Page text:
A silent space between
Margaret Ashman creates delicately coloured original prints based on gesture, dance and sign. The stillness and silence of the works is not accidental, it’s because her models are deaf. Each step or movement of arm, hand and body flows from a performer who speaks the visual language of sign. Whether signing or dancing without words, each gesture is intentional and resonant with hidden meaning.
The artist’s journey into sign dance began with some early photo etchings of close ups of hands using found photographs and then family members and friends as models. From there she developed this theme into finger spelling and signing. One branch of her family is deaf and they and their friends were willing to model for her whilst signing.
Ashman was put in contact with Chisato Minamimura, a deaf choreographer and dancer while searching for suitable deaf models to photograph. Watching her perform a dance she had written called Scott at the dance and performance centre, The Place, she was struck by her grace and precision. Ashman photographed Minamimura performing improvised dance and a number of sequences of sign language at the Siobian Davies Dance studios. She recorded her dances, sometimes using a hand held camera, moving with the dancer and following her to capture each movement. The sign language sequences included the well known poem A Time for Everything found in the book of Ecclesiastes, one of the wisdom books of the Bible.
The photographs of the dance shoot were pored over and sifted carefully. Ashman’s etchings evolve slowly. Ideas are developed digitally first and then bitten onto metal plates in the workshop by a photo etching process. Ashman’s preferred metals are steel and copper. She etches steel plates with nitric acid, sometimes reworking the plates with scrapers and abrasives to bring more light in the final image. The proofing stage on the press is a vital part of the creative process before the final print is realised. Layers of ink are sometimes added to create soft layers and unique marks by mixing and reworking. Each print is taken individually by freshly inking up the plate for each impression.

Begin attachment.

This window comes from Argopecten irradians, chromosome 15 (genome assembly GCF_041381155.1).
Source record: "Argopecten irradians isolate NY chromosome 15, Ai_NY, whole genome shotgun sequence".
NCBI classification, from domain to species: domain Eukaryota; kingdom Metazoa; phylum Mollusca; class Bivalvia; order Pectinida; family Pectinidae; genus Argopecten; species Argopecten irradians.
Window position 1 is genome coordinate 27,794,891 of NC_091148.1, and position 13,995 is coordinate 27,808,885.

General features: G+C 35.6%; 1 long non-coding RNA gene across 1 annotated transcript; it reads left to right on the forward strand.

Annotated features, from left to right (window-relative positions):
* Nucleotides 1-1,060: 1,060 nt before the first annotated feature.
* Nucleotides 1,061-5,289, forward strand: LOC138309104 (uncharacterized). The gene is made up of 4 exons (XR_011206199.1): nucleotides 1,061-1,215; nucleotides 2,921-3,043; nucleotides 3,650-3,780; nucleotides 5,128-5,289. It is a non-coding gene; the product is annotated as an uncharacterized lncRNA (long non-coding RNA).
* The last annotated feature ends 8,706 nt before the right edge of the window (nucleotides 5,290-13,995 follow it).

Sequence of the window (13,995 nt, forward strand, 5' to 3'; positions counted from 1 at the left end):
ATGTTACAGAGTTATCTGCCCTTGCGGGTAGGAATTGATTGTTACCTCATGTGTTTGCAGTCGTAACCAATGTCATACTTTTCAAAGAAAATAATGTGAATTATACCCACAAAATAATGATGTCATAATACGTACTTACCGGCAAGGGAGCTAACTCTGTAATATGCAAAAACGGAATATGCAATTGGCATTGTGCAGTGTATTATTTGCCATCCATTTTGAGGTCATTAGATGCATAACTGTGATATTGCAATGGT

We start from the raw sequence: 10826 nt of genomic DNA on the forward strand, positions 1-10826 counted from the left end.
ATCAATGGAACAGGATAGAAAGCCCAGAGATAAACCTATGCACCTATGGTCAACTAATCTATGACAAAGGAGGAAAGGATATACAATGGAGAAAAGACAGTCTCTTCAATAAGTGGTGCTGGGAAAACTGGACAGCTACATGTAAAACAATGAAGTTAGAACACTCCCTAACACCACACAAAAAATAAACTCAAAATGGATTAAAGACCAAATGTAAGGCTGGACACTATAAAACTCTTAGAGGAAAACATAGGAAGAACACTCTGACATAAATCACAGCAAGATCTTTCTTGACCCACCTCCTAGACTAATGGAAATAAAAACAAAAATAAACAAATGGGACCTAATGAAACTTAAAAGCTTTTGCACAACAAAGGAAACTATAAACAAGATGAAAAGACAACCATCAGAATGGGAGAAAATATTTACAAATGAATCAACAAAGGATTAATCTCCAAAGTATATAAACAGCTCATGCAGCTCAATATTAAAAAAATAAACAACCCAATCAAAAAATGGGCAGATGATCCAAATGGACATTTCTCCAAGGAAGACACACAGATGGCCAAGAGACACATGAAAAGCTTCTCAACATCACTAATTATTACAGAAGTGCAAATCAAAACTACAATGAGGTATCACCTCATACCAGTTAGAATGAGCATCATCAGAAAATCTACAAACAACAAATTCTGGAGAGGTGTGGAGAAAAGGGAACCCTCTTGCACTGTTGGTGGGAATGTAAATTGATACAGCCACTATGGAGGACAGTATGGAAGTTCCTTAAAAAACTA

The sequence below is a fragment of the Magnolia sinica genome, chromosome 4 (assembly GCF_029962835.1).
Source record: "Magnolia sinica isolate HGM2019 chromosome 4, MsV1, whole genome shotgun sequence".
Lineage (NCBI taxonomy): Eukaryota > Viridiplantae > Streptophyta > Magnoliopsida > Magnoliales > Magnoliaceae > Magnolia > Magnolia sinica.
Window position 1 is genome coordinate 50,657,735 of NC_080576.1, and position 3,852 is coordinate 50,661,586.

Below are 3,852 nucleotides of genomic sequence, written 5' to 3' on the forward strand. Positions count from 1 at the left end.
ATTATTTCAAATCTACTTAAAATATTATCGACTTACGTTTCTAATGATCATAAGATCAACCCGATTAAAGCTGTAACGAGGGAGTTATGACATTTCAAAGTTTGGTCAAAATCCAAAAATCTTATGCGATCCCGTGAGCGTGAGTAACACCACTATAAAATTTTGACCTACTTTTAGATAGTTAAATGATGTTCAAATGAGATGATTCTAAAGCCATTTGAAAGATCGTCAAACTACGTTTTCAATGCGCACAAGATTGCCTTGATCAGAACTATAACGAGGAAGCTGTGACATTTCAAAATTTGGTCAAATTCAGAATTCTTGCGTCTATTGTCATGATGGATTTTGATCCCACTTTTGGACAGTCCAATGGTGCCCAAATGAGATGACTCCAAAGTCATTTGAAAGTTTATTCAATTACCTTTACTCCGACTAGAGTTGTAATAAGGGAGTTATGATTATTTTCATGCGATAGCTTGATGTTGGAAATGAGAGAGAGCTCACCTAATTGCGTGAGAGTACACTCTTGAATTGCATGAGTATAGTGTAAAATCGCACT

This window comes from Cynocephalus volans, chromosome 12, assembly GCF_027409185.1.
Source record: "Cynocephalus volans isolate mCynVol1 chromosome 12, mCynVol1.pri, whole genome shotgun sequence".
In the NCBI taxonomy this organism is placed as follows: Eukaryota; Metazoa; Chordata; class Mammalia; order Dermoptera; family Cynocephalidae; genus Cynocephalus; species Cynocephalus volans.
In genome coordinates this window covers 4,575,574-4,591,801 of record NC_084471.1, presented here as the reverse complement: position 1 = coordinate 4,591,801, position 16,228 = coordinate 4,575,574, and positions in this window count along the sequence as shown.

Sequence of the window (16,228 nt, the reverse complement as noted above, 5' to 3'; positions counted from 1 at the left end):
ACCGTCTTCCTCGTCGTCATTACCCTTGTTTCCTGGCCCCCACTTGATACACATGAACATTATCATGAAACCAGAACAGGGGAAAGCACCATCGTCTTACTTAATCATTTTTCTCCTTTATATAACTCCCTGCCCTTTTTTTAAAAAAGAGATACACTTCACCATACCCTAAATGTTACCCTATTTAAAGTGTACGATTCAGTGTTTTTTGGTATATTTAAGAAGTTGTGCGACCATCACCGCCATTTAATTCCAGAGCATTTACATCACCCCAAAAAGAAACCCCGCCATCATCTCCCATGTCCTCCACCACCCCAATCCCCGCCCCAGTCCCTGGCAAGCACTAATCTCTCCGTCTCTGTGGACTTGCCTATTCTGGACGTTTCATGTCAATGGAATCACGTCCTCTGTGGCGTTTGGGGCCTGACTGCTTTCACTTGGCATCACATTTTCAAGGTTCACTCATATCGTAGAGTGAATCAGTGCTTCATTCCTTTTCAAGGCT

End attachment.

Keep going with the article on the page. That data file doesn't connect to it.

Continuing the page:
Some works include images of objects, photographs of textiles, embroideries, or backgrounds made from many of the artist’s own or found photographs of interiors or exteriors. Immersion and Counterpoise incorporate images of antique Chinese wallpaper. The series, A Time to Measure, A Time Beyond and A Time to Mend use fabric and garments as a trope. This motif has autobiographical significance for the artist as her mother was a needlework teacher and made clothes for the family as she was growing up. The piece of fabric in A Time to Mend is very fine netting with a trace of embroidery, reminding one of a bridal veil. A time to Mend, A time to Measure and A Time Beyond were all derived from the model signing the word ‘stitch’ or ‘sew’ in Japanese sign language for the deaf.